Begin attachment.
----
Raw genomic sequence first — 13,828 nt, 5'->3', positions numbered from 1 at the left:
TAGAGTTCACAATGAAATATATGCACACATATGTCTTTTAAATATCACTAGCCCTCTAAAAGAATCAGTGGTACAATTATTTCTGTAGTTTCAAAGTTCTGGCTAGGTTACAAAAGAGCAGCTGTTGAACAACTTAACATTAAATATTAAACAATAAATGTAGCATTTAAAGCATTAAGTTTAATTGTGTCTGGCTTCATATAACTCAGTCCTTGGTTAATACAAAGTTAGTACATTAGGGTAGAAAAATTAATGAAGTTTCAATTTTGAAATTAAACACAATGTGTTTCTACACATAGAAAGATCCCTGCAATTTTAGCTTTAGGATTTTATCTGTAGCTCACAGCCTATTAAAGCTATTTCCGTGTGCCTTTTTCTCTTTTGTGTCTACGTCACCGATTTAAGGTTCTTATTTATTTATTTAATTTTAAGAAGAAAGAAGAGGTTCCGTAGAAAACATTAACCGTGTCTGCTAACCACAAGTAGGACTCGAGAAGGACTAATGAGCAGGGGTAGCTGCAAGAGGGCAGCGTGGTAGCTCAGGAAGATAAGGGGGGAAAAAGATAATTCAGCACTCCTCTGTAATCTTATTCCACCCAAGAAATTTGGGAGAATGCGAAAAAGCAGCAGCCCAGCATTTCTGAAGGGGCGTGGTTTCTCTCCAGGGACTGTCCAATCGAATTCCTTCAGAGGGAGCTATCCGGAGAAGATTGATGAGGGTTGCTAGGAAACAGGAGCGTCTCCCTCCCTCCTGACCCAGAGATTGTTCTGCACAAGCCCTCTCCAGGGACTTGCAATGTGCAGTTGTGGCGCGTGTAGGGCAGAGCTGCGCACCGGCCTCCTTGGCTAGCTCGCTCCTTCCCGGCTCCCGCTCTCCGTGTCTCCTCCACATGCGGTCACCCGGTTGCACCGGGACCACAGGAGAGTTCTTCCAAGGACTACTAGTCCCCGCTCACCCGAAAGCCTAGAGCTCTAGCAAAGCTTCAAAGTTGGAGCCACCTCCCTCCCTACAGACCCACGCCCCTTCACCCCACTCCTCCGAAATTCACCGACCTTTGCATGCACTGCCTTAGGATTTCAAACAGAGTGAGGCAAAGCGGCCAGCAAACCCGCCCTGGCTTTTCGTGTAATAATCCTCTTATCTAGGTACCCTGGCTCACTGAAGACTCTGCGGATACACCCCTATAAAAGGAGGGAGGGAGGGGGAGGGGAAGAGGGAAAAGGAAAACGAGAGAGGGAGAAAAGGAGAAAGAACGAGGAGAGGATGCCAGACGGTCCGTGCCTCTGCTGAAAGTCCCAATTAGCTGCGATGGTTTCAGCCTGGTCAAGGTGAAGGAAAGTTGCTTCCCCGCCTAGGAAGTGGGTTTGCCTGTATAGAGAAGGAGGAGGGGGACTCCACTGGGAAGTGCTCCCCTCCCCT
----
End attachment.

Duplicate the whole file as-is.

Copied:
Raw genomic sequence first — 13,828 nt, 5'->3', positions numbered from 1 at the left:
TAGAGTTCACAATGAAATATATGCACACATATGTCTTTTAAATATCACTAGCCCTCTAAAAGAATCAGTGGTACAATTATTTCTGTAGTTTCAAAGTTCTGGCTAGGTTACAAAAGAGCAGCTGTTGAACAACTTAACATTAAATATTAAACAATAAATGTAGCATTTAAAGCATTAAGTTTAATTGTGTCTGGCTTCATATAACTCAGTCCTTGGTTAATACAAAGTTAGTACATTAGGGTAGAAAAATTAATGAAGTTTCAATTTTGAAATTAAACACAATGTGTTTCTACACATAGAAAGATCCCTGCAATTTTAGCTTTAGGATTTTATCTGTAGCTCACAGCCTATTAAAGCTATTTCCGTGTGCCTTTTTCTCTTTTGTGTCTACGTCACCGATTTAAGGTTCTTATTTATTTATTTAATTTTAAGAAGAAAGAAGAGGTTCCGTAGAAAACATTAACCGTGTCTGCTAACCACAAGTAGGACTCGAGAAGGACTAATGAGCAGGGGTAGCTGCAAGAGGGCAGCGTGGTAGCTCAGGAAGATAAGGGGGGAAAAAGATAATTCAGCACTCCTCTGTAATCTTATTCCACCCAAGAAATTTGGGAGAATGCGAAAAAGCAGCAGCCCAGCATTTCTGAAGGGGCGTGGTTTCTCTCCAGGGACTGTCCAATCGAATTCCTTCAGAGGGAGCTATCCGGAGAAGATTGATGAGGGTTGCTAGGAAACAGGAGCGTCTCCCTCCCTCCTGACCCAGAGATTGTTCTGCACAAGCCCTCTCCAGGGACTTGCAATGTGCAGTTGTGGCGCGTGTAGGGCAGAGCTGCGCACCGGCCTCCTTGGCTAGCTCGCTCCTTCCCGGCTCCCGCTCTCCGTGTCTCCTCCACATGCGGTCACCCGGTTGCACCGGGACCACAGGAGAGTTCTTCCAAGGACTACTAGTCCCCGCTCACCCGAAAGCCTAGAGCTCTAGCAAAGCTTCAAAGTTGGAGCCACCTCCCTCCCTACAGACCCACGCCCCTTCACCCCACTCCTCCGAAATTCACCGACCTTTGCATGCACTGCCTTAGGATTTCAAACAGAGTGAGGCAAAGCGGCCAGCAAACCCGCCCTGGCTTTTCGTGTAATAATCCTCTTATCTAGGTACCCTGGCTCACTGAAGACTCTGCGGATACACCCCTATAAAAGGAGGGAGGGAGGGGGAGGGGAAGAGGGAAAAGGAAAACGAGAGAGGGAGAAAAGGAGAAAGAACGAGGAGAGGATGCCAGACGGTCCGTGCCTCTGCTGAAAGTCCCAATTAGCTGCGATGGTTTCAGCCTGGTCAAGGTGAAGGAAAGTTGCTTCCCCGCCTAGGAAGTGGGTTTGCCTGTATAGAGAAGGAGGAGGGGGACTCCACTGGGAAGTGCTCCCCTCCCCT